Space porn: These images are (quite literally) out of this world
Topics: Entertainment News
When the Web’s greatest genealogical resource officially opened its doors on Monday, millions of visitors raced in, almost toppling the site in their mad dash to check up on ancestors. With a database of 400 million names, tracing family histories as far back as the year 1500, FamilySearch — the new Mormon Web site — was an instant hit the world over, even as its servers slowed to a crawl.
The church claimed 50 million visits within the first 24 hours of the site’s launch. That’s the kind of traffic that would normally cause Net-centric investors to salivate — but this popular new Web entry isn’t making a dime off its success. In fact, though the venture has cost beaucoup bucks, there are no plans for FamilySearch to accept advertising or charge visitors for access to its prized possession: the world’s largest collection of genealogical data.
“We did not get involved in this undertaking for monetary gain of any kind,” Gordon B. Hinckley, president of the Church of Jesus Christ of Latter-day Saints, told the Associated Press. “Our motives are to help members of the church and others find their roots.”
And the church plans to add millions more names; it has records on 2 billion people. Thousands of church members volunteer their time to locate, transcribe and microfilm civil and church records. The church allocates substantial resources to such genealogical research, with the goal of helping its members identify their forebears so they can be baptized posthumously — the church says its “members are taught they have a religious obligation to trace their own genealogies and perform temple ordinances for their ancestors.”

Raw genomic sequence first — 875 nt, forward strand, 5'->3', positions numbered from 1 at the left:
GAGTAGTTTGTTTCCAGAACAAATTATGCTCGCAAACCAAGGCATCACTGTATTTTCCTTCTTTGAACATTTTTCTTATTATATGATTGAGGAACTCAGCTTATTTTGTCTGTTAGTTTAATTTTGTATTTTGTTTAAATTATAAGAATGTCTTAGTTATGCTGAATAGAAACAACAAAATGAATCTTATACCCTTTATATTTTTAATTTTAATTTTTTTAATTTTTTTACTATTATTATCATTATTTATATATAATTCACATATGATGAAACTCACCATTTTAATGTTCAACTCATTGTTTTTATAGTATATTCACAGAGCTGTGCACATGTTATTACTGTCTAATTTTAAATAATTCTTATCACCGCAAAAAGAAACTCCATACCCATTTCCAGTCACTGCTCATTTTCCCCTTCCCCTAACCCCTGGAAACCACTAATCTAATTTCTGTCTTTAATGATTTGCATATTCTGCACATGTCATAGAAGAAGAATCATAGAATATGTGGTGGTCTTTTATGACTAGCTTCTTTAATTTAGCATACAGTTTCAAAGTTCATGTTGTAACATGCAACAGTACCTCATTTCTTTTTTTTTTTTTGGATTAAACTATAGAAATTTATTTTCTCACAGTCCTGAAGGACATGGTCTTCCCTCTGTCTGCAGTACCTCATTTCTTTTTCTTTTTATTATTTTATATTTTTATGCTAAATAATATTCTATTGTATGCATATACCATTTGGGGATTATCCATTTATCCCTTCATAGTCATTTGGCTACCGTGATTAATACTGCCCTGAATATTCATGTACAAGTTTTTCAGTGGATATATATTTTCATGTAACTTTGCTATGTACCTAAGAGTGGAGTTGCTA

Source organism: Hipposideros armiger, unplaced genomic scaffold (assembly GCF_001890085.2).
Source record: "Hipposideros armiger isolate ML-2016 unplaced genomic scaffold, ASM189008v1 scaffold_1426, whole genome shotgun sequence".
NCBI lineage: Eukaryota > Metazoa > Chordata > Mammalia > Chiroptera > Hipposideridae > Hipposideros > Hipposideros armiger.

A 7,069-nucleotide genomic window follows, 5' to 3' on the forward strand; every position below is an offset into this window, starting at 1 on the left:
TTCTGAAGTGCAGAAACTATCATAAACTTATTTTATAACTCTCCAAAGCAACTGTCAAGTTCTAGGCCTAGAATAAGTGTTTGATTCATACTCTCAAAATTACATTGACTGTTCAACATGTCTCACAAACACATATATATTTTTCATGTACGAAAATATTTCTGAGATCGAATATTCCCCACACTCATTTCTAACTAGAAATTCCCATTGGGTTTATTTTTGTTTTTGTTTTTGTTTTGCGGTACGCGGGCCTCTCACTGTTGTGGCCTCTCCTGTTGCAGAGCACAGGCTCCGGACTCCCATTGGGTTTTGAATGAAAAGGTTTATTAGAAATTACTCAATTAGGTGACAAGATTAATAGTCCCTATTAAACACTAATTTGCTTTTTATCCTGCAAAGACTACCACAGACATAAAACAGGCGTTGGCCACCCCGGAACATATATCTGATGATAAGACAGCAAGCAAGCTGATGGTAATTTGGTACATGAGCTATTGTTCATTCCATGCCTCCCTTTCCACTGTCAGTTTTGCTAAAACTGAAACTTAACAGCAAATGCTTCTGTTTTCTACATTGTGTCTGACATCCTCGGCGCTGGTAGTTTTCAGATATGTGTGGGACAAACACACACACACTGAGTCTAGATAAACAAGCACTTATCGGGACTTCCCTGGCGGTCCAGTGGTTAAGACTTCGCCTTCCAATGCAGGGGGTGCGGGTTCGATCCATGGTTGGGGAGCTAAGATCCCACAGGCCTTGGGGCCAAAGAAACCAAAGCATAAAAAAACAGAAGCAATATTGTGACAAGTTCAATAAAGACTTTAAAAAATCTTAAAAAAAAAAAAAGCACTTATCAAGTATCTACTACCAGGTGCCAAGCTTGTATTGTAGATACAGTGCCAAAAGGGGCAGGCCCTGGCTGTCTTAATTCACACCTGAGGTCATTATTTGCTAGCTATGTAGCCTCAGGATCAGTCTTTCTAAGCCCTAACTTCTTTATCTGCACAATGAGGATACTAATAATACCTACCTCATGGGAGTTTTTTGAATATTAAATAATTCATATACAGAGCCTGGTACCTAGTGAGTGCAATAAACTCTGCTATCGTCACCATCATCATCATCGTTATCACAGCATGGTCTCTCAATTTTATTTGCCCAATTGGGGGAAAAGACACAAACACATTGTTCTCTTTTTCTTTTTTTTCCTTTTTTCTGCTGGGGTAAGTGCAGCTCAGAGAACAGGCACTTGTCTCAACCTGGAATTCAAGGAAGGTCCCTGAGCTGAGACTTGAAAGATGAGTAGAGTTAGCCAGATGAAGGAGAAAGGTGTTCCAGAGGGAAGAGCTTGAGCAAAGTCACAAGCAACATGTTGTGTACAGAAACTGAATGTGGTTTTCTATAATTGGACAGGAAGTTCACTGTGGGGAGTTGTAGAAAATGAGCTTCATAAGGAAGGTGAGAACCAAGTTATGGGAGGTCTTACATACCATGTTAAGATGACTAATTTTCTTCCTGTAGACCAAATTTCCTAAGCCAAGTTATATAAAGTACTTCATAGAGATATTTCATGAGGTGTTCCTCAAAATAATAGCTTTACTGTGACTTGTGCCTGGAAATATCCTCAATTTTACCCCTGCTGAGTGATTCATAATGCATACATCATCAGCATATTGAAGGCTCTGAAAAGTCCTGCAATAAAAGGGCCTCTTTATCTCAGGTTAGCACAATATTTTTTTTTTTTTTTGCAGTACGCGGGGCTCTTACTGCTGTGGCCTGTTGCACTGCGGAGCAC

The FamilySearch site has been attracting a big following since beta testing began on April 1 — receiving 2 million visits on its first day of testing and more than 7 million per day since. Still, it wasn’t quite prepared for the tens of millions of visits on Monday. IBM, which was contracted to host the site, said Monday afternoon that a backup system was being put in place to handle the massive traffic. (It was all but impossible to get onto the site Monday morning.)
“It clearly shows that people are interested in their roots,” said church spokesman Dan Rascon. Rascon noted that the site has had visitors from Africa, Europe, Asia, the United States “and even one from Antarctica … Interest has just been overwhelming.”
NASA astronaut Mike Hopkins
On December 28, 2013, Expedition 38 crew member Mike Hopkins participating in the second of two space walks to replace a degraded pump module on the International Space Station. (NASA astronaut Rick Mastracchio is reflected in his helmet!)
The Soyuz TMA-10M
The Soyuz TMA-10M headed towards the International Space Station with crew members from Expedition 37 onboard.
40 years ago the Apollo 8 mission flew up to the moon, orbited it ten times and then returned to Earth. This picture was taken from that flight and shows the Earth as it seemingly rises in similar fashion to a sunrise.
Sunrise from Expedition 36
NASA Flight Engineer Karen L. Nyberg of Expedition 36 took this photo of the sun rising -- a sight they saw nearly 16 times per day due to the speed of the International Space Station's orbit around the earth.
A pair of NanoRacks CubeSats -- nanosattelite spacecrafts carrying experiments -- were launched by Expedition 38.